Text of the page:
Spiritual but not religious: The rise (and surprise) of the Nones

by Randy Newman, Senior Fellow for Apologetics and Evangelism, C.S. Lewis Institute and author of Mere Evangelism

You’ve probably heard about “the rise of the nones,” that is, the steady and significant increase in the number of people who say they have no religion.* As Christians who love the mission of Christianity Explored and desire to share the Gospel with others, we should not dismiss this trend. It’s not just a minor blip on the demographic screen. The rise of the nones will influence how we evangelize for many years to come.

But here’s some surprising, seemingly counterintuitive, news about the “nones”. They’re actually quite religious – in diverse and, in some cases, rather disturbing ways. This is the rather well-researched and colorfully documented conclusion of Tara Isabella Burton in her recent book Strange Rites: New Religions for a Godless World. Building on the long-standing assumptions that “pillars” of religions provide “meaning, purpose, community, and ritual,” (page 3), Burton demonstrates that a growing number of people—especially people in their 20s and 30s—are astonishingly, remarkably, and intensely religious. In her concluding chapter, she writes, “Just 8 percent of white millennials identify as evangelical, compared to 26 percent of seniors…And yet, new gods are everywhere” (page 239-240).

At one point, not that long ago, many people would say they were “spiritual but not religious.” In fact, enough people used that phrase that they earned their own abbreviation – SBNR. If you asked these people, “What do you mean by spiritual?” in many cases, you’d find that they really weren’t spiritual at all. They hardly ever thought about spiritual issues but the SBNR label felt good. Today, however, many SBNRs really are quite spiritual, even though they might click “None” in an online survey.

There is tremendous diversity among these so-called nones. Yet religious devotion may be the one thing that unites them. But wait. What do Burton and I mean when we say the nones are increasingly “religious”? This is where things get even more complexified. It’s possible to be religious (and yes, I do mean that word) about many things in life that don’t have anything to do with church. In fact, our world is becoming more and more religious all the time about a dazzling array of things you may not consider religions. They’re religious about their diets, their spin-cycle class, their sexual explorations, their political causes, their involvement in social justice, their following of Instagram influencers, and even, their devotion to magic through websites for loyal Harry Potter fans. This is the surprise of the nones: 1) that they’re not as non-religious as they claim and 2) their new “religions” may look nothing like what we expect.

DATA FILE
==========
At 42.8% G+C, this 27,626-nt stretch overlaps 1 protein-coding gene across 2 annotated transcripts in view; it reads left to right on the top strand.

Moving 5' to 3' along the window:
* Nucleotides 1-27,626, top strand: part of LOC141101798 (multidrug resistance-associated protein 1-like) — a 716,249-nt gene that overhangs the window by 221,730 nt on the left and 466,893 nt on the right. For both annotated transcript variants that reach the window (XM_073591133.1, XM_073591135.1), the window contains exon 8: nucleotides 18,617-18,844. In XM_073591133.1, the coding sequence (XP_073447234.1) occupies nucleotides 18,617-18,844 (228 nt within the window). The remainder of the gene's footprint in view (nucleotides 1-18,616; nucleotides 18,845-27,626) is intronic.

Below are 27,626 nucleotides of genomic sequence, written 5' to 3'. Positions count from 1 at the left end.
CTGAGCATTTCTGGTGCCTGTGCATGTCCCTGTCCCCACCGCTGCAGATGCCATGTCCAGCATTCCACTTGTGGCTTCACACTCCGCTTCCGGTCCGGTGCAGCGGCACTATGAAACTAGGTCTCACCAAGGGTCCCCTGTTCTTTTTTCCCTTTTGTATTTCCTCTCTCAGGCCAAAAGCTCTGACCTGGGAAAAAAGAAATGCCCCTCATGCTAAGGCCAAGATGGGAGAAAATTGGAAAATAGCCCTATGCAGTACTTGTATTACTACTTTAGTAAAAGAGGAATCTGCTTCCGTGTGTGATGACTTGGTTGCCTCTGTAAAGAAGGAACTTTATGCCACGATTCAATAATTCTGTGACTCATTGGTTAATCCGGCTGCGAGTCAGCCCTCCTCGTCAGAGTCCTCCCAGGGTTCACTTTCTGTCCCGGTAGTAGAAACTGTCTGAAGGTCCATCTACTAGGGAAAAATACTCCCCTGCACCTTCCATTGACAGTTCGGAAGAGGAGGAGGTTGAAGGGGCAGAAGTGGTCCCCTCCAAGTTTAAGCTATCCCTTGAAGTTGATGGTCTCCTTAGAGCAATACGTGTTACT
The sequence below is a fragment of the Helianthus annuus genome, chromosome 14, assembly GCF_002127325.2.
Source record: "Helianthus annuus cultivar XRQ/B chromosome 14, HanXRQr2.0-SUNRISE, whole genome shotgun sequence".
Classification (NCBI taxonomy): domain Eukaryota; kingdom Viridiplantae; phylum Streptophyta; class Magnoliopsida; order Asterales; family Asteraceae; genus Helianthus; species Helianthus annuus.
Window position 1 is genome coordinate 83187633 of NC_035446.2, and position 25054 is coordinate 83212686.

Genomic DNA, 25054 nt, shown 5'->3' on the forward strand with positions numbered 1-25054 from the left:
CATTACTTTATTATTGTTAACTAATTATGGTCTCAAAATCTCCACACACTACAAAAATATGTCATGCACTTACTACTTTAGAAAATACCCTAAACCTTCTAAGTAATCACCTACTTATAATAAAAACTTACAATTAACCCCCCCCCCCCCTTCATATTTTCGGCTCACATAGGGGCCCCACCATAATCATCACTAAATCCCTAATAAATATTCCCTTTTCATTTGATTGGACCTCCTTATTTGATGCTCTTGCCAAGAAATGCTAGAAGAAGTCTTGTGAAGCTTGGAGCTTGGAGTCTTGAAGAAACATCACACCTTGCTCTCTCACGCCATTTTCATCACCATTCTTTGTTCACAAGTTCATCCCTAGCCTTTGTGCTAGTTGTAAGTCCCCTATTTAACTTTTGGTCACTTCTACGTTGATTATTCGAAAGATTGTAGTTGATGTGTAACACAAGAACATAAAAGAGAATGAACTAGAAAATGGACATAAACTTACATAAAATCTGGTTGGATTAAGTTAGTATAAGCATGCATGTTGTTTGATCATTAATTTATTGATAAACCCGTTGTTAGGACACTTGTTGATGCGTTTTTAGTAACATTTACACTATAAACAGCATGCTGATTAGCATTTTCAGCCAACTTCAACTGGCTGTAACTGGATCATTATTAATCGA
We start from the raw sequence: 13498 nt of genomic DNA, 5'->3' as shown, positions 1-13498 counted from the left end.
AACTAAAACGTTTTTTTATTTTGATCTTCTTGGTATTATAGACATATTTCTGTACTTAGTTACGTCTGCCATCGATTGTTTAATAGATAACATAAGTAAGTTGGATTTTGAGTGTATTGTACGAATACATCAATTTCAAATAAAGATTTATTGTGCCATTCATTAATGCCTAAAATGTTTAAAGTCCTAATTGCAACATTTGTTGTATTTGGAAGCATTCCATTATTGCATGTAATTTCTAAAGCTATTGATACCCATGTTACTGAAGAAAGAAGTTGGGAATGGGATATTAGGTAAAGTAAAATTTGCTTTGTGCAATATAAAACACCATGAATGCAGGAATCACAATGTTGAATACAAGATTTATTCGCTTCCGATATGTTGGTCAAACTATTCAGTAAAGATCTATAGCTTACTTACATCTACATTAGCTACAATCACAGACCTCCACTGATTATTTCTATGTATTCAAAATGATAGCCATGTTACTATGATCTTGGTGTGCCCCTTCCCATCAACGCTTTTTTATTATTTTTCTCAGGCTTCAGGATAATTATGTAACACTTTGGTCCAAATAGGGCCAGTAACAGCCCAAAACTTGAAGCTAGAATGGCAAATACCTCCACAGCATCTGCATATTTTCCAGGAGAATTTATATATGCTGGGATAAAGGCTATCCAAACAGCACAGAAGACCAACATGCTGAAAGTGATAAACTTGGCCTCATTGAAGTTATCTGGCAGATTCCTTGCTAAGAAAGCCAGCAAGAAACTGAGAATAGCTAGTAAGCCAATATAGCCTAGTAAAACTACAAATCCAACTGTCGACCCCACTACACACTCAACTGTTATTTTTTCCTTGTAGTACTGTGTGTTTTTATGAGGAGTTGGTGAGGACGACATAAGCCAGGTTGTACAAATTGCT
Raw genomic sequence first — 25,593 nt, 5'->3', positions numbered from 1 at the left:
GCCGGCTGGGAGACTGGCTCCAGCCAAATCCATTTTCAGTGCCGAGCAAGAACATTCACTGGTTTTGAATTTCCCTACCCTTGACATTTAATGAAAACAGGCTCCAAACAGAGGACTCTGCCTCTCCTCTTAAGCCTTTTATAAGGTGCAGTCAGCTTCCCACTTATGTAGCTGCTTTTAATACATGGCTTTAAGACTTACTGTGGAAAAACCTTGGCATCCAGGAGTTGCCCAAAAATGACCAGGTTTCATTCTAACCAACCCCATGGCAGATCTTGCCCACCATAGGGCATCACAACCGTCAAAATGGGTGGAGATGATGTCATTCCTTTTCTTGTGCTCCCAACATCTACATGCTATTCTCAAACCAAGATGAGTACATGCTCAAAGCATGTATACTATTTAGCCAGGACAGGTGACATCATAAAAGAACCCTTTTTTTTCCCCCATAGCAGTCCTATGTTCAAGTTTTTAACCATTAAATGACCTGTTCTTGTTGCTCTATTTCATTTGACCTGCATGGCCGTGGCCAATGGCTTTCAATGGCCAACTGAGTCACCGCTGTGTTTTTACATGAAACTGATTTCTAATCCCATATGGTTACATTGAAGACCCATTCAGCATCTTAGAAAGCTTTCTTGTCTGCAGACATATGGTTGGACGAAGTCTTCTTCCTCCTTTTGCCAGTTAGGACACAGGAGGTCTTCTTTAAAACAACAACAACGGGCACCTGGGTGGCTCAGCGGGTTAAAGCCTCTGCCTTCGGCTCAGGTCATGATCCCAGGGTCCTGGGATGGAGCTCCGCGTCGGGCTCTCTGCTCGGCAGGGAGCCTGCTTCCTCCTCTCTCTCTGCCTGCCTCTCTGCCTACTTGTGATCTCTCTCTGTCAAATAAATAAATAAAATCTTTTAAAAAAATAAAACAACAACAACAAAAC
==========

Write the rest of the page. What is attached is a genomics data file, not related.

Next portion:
You may find reading Strange Rites disturbing. I certainly did. But I also grew in hope as I read it. People may be more open to spiritual—and yes, even religious—conversations than ever before. I’m reminded of what C. S. Lewis once wrote:

“When grave persons express their fear that England is relapsing into Paganism, I am tempted to reply, ‘Would that she were’…For a Pagan, as history shows, is a man eminently convertible to Christianity. He is essentially the pre-Christian, or sub-Christian, religious man…The Christian and the Pagan have much more in common with one another than either has with the writers of the New Statesman**.”  

C.S. Lewis, “Is Theism Important?”

So, for the sake of evangelism, let us anticipate and not be surprised if our friends, neighbors, co-workers and relatives tell us they have no religion or they’re “spiritual but not religious.” Let’s resist the temptation to react in a horrified or sarcastic way and ask God to fill us with both compassion and curiosity. Let’s ask them to share their story about how they arrived at this position. Let’s listen to what they find helpful or powerful or meaningful about it. 

And then let’s tell them about our journey of faith to another religion—the one that delivers far better in the realms of meaning, purpose, community, and ritual. Who knows? Maybe we’re on the cusp of a great revival instead of a giant collapse, as some of us have feared. Wouldn’t that be a glorious surprise!

* some of the best research on the Nones has been done by Ryan Burge.

** In our day, Lewis’s reference to the New Statesman might equate to any materialistic atheistic perspective.

Randy Newman is the Senior Fellow for Apologetics and Evangelism at The C.S. Lewis Institute. He’s also authored several books including Mere Evangelism, Unlikely Converts, and Questioning Evangelism.

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